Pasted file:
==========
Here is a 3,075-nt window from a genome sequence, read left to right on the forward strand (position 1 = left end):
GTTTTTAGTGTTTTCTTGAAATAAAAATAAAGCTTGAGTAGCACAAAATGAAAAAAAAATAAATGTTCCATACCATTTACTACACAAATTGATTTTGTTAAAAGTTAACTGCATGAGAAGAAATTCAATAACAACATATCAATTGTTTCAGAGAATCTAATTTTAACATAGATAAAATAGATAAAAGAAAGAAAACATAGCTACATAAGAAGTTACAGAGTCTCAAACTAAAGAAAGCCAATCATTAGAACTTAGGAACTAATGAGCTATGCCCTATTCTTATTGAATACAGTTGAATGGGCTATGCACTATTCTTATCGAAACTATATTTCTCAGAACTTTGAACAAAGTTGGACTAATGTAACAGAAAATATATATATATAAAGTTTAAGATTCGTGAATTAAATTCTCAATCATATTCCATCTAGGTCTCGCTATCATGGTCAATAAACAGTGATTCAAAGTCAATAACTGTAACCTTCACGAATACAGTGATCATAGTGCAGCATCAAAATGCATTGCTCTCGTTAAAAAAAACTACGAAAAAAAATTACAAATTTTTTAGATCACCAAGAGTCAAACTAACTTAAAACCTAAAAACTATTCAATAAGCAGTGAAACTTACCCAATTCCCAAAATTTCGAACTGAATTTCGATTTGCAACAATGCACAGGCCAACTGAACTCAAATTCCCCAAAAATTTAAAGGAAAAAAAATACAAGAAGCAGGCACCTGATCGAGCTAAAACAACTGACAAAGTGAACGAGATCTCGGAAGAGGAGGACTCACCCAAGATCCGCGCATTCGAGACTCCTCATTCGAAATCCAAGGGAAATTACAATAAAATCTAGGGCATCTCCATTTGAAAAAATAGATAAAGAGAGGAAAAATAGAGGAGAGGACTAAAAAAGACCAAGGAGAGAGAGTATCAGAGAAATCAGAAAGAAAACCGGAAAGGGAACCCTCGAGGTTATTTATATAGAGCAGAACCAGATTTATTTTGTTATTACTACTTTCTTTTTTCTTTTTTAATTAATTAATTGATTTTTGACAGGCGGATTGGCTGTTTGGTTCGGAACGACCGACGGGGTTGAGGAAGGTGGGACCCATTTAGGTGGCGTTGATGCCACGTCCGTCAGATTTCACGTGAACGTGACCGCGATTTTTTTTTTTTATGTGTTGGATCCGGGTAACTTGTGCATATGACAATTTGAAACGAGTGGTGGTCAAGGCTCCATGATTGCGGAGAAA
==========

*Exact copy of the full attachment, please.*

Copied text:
Here is a 3,075-nt window from a genome sequence, read left to right on the forward strand (position 1 = left end):
GTTTTTAGTGTTTTCTTGAAATAAAAATAAAGCTTGAGTAGCACAAAATGAAAAAAAAATAAATGTTCCATACCATTTACTACACAAATTGATTTTGTTAAAAGTTAACTGCATGAGAAGAAATTCAATAACAACATATCAATTGTTTCAGAGAATCTAATTTTAACATAGATAAAATAGATAAAAGAAAGAAAACATAGCTACATAAGAAGTTACAGAGTCTCAAACTAAAGAAAGCCAATCATTAGAACTTAGGAACTAATGAGCTATGCCCTATTCTTATTGAATACAGTTGAATGGGCTATGCACTATTCTTATCGAAACTATATTTCTCAGAACTTTGAACAAAGTTGGACTAATGTAACAGAAAATATATATATATAAAGTTTAAGATTCGTGAATTAAATTCTCAATCATATTCCATCTAGGTCTCGCTATCATGGTCAATAAACAGTGATTCAAAGTCAATAACTGTAACCTTCACGAATACAGTGATCATAGTGCAGCATCAAAATGCATTGCTCTCGTTAAAAAAAACTACGAAAAAAAATTACAAATTTTTTAGATCACCAAGAGTCAAACTAACTTAAAACCTAAAAACTATTCAATAAGCAGTGAAACTTACCCAATTCCCAAAATTTCGAACTGAATTTCGATTTGCAACAATGCACAGGCCAACTGAACTCAAATTCCCCAAAAATTTAAAGGAAAAAAAATACAAGAAGCAGGCACCTGATCGAGCTAAAACAACTGACAAAGTGAACGAGATCTCGGAAGAGGAGGACTCACCCAAGATCCGCGCATTCGAGACTCCTCATTCGAAATCCAAGGGAAATTACAATAAAATCTAGGGCATCTCCATTTGAAAAAATAGATAAAGAGAGGAAAAATAGAGGAGAGGACTAAAAAAGACCAAGGAGAGAGAGTATCAGAGAAATCAGAAAGAAAACCGGAAAGGGAACCCTCGAGGTTATTTATATAGAGCAGAACCAGATTTATTTTGTTATTACTACTTTCTTTTTTCTTTTTTAATTAATTAATTGATTTTTGACAGGCGGATTGGCTGTTTGGTTCGGAACGACCGACGGGGTTGAGGAAGGTGGGACCCATTTAGGTGGCGTTGATGCCACGTCCGTCAGATTTCACGTGAACGTGACCGCGATTTTTTTTTTTTATGTGTTGGATCCGGGTAACTTGTGCATATGACAATTTGAAACGAGTGGTGGTCAAGGCTCCATGATTGCGGAGAAA